Becoming a Member of ALEC: Not So Easy to Do

How do you become a member?  Simple. Two ways.  You can be an elected Republican legislator who, after being individually vetted, pays a token fee of roughly $100 per biennium to join.  Here’s the membership brochure to use if you meet this criterion:
http://www.alec.org/AM/pdf/2011_legislative_brochure.pdf
What if you’re not a Republican elected official?  Not to worry. You can apply to join ALEC as a “private sector” member by paying at least a few thousand dollars depending on which legislative domains most interest you. Here’s the membership brochure if you meet this criterion:
http://www.alec.org/am/pdf/Corporate_Brochure.pdf
Then again, even if most of us had this kind of money to contribute to ALEC, I have a feeling that membership might not necessarily be open to just anyone who is willing to pay the fee. But maybe I’m being cynical here.

Which Wisconsin Republican politicians are members of ALEC? Good question. How would we know? ALEC doesn’t provide this information on its website unless you’re able to log in as a member. Maybe we need to ask our representatives. One might think that Republican legislators gathered at a national ALEC meeting could be sufficiently numerous to trigger the “walking quorum rule” that makes it illegal for public officials in Wisconsin to meet unannounced without public notice of their meeting. But they’re able to avoid this rule (which applies to every other public body in Wisconsin) because they’re protected by a loophole in what is otherwise one of the strictest open meetings laws in the nation. The Wisconsin legislature carved out a unique exemption from that law for its own party caucuses, Democrats and Republicans alike. So Wisconsin Republicans are able to hold secret meetings with ALEC to plan their legislative strategies whenever they want, safe in the knowledge that no one will be able to watch while they do so.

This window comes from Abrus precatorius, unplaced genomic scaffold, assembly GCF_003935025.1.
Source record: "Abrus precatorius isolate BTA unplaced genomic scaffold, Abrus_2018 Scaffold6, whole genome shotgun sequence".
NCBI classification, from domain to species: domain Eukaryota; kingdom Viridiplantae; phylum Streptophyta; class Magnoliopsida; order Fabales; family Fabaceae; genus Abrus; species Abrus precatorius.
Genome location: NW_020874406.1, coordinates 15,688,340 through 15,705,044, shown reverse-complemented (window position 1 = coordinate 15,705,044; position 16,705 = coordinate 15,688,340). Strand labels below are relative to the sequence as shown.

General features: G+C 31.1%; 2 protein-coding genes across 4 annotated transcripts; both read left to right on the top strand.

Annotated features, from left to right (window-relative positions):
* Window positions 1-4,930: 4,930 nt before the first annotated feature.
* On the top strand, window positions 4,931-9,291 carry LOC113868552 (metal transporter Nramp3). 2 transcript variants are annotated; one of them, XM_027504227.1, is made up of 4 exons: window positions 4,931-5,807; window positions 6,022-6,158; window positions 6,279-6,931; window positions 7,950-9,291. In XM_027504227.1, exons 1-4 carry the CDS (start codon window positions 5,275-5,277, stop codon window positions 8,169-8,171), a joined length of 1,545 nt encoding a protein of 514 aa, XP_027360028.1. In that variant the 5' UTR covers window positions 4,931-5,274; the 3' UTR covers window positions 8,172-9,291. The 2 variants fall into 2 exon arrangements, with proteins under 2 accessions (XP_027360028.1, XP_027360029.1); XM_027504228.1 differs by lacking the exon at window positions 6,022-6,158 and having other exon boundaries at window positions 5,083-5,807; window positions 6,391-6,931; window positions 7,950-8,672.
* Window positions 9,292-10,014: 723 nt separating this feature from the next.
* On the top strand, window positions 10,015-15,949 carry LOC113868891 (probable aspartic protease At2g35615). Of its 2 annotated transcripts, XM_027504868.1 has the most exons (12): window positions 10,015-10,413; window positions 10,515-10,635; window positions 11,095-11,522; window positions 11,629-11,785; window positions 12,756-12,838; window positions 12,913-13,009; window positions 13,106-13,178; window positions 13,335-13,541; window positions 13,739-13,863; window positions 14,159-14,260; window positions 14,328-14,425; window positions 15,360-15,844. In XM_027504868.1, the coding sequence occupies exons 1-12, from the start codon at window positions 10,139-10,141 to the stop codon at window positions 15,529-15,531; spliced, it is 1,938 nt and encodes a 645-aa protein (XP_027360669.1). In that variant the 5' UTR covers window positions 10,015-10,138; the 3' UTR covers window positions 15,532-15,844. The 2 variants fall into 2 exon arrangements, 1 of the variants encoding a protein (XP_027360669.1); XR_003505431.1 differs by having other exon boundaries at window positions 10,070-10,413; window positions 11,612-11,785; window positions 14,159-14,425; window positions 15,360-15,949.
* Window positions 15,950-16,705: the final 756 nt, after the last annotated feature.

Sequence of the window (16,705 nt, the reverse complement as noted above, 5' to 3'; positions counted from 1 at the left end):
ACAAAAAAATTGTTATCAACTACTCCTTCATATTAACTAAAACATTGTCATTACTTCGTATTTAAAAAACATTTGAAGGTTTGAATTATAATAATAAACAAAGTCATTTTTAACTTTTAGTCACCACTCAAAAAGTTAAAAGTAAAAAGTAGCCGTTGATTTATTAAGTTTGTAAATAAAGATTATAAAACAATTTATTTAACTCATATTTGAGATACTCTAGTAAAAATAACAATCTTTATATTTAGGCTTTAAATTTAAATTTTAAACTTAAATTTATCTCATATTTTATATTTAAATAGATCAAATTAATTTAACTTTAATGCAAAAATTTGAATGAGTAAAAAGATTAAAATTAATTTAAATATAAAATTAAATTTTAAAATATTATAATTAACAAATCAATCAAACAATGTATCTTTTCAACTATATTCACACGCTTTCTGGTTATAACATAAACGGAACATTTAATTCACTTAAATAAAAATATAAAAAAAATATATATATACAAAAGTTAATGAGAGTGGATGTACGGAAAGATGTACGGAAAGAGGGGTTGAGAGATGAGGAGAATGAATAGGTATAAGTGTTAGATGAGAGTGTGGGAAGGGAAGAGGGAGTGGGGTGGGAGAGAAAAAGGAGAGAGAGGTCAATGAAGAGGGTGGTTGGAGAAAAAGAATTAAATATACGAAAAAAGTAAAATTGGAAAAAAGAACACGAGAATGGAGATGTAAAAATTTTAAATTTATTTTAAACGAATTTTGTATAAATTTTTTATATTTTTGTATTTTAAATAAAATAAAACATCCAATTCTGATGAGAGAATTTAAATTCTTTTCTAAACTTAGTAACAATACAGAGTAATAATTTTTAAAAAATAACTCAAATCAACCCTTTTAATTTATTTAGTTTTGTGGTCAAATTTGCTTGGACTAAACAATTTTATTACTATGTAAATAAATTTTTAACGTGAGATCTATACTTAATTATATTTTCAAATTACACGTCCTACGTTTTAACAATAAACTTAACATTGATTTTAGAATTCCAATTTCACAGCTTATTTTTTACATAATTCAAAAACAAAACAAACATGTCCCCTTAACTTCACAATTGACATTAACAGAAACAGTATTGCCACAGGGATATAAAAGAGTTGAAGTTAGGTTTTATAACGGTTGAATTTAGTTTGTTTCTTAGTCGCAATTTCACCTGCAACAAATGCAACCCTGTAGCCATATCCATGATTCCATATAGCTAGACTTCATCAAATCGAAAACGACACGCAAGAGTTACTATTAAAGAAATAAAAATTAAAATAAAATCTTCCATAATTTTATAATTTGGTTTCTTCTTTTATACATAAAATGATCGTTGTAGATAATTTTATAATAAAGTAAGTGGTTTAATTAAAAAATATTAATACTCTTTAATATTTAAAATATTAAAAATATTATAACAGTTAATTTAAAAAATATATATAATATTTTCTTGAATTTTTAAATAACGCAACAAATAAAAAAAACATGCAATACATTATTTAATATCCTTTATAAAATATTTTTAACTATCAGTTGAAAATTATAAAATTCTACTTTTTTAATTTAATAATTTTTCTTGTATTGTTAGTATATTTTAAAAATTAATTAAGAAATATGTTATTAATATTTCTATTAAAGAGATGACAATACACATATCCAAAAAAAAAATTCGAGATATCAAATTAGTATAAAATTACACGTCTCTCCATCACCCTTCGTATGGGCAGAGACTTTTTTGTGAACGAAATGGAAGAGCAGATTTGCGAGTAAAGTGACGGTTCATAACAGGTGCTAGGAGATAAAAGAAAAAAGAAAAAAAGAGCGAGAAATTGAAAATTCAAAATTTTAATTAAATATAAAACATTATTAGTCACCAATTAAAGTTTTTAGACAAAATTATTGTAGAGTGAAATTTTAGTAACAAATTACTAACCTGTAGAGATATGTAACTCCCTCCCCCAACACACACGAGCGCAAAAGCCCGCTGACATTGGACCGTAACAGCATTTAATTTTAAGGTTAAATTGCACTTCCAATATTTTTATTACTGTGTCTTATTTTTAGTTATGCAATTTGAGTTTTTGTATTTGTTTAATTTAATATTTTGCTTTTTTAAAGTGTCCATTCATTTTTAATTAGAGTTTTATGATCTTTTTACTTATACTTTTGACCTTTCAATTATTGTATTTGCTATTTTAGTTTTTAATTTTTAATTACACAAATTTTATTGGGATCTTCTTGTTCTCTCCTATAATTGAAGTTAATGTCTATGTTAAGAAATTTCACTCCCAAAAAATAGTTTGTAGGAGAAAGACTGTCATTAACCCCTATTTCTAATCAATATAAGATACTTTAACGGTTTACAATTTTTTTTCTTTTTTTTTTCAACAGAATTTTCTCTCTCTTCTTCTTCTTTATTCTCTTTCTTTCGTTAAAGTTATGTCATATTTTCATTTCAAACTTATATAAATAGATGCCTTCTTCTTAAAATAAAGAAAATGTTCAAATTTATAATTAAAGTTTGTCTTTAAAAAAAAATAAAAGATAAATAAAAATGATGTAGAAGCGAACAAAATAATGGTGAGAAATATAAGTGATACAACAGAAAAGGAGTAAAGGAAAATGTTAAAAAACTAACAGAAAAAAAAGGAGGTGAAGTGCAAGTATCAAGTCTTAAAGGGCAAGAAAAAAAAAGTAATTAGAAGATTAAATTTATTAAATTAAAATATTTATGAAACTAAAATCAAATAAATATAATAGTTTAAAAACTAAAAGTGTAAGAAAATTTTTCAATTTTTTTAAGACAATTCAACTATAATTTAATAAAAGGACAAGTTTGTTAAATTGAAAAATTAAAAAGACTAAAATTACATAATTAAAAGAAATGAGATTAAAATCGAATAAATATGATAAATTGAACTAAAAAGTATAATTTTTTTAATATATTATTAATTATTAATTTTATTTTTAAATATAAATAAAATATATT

(See http://www.doj.state.wi.us/dls/OMPR/2010OMCG-PRO/2010_OML_Compliance_Guide.pdf for a full discussion of Wisconsin’s otherwise very strict Open Meetings Law.)

If it has seemed to you while watching recent debates in the legislature that many Republican members of the Senate and Assembly have already made up their minds about the bills on which they’re voting, and don’t have much interest in listening to arguments being made by anyone else in the room, it’s probably because they did in fact make up their minds about these bills long before they entered the Capitol chambers. You can decide for yourself whether that’s a good expression of the “sifting and winnowing” for which this state long ago became famous.

Partners in Wisconsin and Other States: SPN, MacIver Institute, WPRI

An important partner of ALEC’s, by the way, is the State Policy Network (SPN), which helps coordinate the activities of a wide variety of conservative think tanks operating at the state level throughout the country. See its home page at
http://www.spn.org/
Many of the publications of these think tanks are accessible and downloadable from links on the SPN website, which are well worth taking the time to peruse and read. A good starting place is:
http://www.spn.org/members/